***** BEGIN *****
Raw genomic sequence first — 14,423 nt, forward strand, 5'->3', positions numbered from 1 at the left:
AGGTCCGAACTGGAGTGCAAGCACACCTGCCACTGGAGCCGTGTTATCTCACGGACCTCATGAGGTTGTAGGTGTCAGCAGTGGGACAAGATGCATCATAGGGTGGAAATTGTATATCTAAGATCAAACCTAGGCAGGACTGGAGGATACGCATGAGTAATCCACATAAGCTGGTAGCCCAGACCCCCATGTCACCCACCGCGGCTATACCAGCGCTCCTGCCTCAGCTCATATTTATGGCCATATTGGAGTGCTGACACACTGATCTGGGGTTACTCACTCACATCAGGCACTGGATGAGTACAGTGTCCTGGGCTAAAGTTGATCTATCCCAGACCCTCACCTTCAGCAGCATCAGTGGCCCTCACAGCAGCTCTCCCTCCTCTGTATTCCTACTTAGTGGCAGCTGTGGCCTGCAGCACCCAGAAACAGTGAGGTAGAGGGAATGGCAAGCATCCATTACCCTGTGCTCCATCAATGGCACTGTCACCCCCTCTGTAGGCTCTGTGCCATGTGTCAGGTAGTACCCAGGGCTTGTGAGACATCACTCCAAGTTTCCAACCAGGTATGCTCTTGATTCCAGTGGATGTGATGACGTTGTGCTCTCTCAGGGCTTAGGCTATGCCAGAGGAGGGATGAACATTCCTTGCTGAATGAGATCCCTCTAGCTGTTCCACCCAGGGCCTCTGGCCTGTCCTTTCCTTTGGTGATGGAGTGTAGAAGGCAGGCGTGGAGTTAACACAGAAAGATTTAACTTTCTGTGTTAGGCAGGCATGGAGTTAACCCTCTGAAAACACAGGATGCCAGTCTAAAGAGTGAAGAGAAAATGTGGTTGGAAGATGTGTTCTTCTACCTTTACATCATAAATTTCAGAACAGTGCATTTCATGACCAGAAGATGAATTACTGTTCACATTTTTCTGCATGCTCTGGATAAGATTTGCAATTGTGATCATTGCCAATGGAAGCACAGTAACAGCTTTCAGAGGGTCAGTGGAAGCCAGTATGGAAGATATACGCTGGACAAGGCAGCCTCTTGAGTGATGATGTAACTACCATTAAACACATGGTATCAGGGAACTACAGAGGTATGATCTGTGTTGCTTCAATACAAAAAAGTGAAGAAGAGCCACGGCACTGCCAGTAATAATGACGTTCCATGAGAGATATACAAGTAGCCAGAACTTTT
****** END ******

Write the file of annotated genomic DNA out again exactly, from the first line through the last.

Raw genomic sequence first — 14,423 nt, forward strand, 5'->3', positions numbered from 1 at the left:
AGGTCCGAACTGGAGTGCAAGCACACCTGCCACTGGAGCCGTGTTATCTCACGGACCTCATGAGGTTGTAGGTGTCAGCAGTGGGACAAGATGCATCATAGGGTGGAAATTGTATATCTAAGATCAAACCTAGGCAGGACTGGAGGATACGCATGAGTAATCCACATAAGCTGGTAGCCCAGACCCCCATGTCACCCACCGCGGCTATACCAGCGCTCCTGCCTCAGCTCATATTTATGGCCATATTGGAGTGCTGACACACTGATCTGGGGTTACTCACTCACATCAGGCACTGGATGAGTACAGTGTCCTGGGCTAAAGTTGATCTATCCCAGACCCTCACCTTCAGCAGCATCAGTGGCCCTCACAGCAGCTCTCCCTCCTCTGTATTCCTACTTAGTGGCAGCTGTGGCCTGCAGCACCCAGAAACAGTGAGGTAGAGGGAATGGCAAGCATCCATTACCCTGTGCTCCATCAATGGCACTGTCACCCCCTCTGTAGGCTCTGTGCCATGTGTCAGGTAGTACCCAGGGCTTGTGAGACATCACTCCAAGTTTCCAACCAGGTATGCTCTTGATTCCAGTGGATGTGATGACGTTGTGCTCTCTCAGGGCTTAGGCTATGCCAGAGGAGGGATGAACATTCCTTGCTGAATGAGATCCCTCTAGCTGTTCCACCCAGGGCCTCTGGCCTGTCCTTTCCTTTGGTGATGGAGTGTAGAAGGCAGGCGTGGAGTTAACACAGAAAGATTTAACTTTCTGTGTTAGGCAGGCATGGAGTTAACCCTCTGAAAACACAGGATGCCAGTCTAAAGAGTGAAGAGAAAATGTGGTTGGAAGATGTGTTCTTCTACCTTTACATCATAAATTTCAGAACAGTGCATTTCATGACCAGAAGATGAATTACTGTTCACATTTTTCTGCATGCTCTGGATAAGATTTGCAATTGTGATCATTGCCAATGGAAGCACAGTAACAGCTTTCAGAGGGTCAGTGGAAGCCAGTATGGAAGATATACGCTGGACAAGGCAGCCTCTTGAGTGATGATGTAACTACCATTAAACACATGGTATCAGGGAACTACAGAGGTATGATCTGTGTTGCTTCAATACAAAAAAGTGAAGAAGAGCCACGGCACTGCCAGTAATAATGACGTTCCATGAGAGATATACAAGTAGCCAGAACTTTT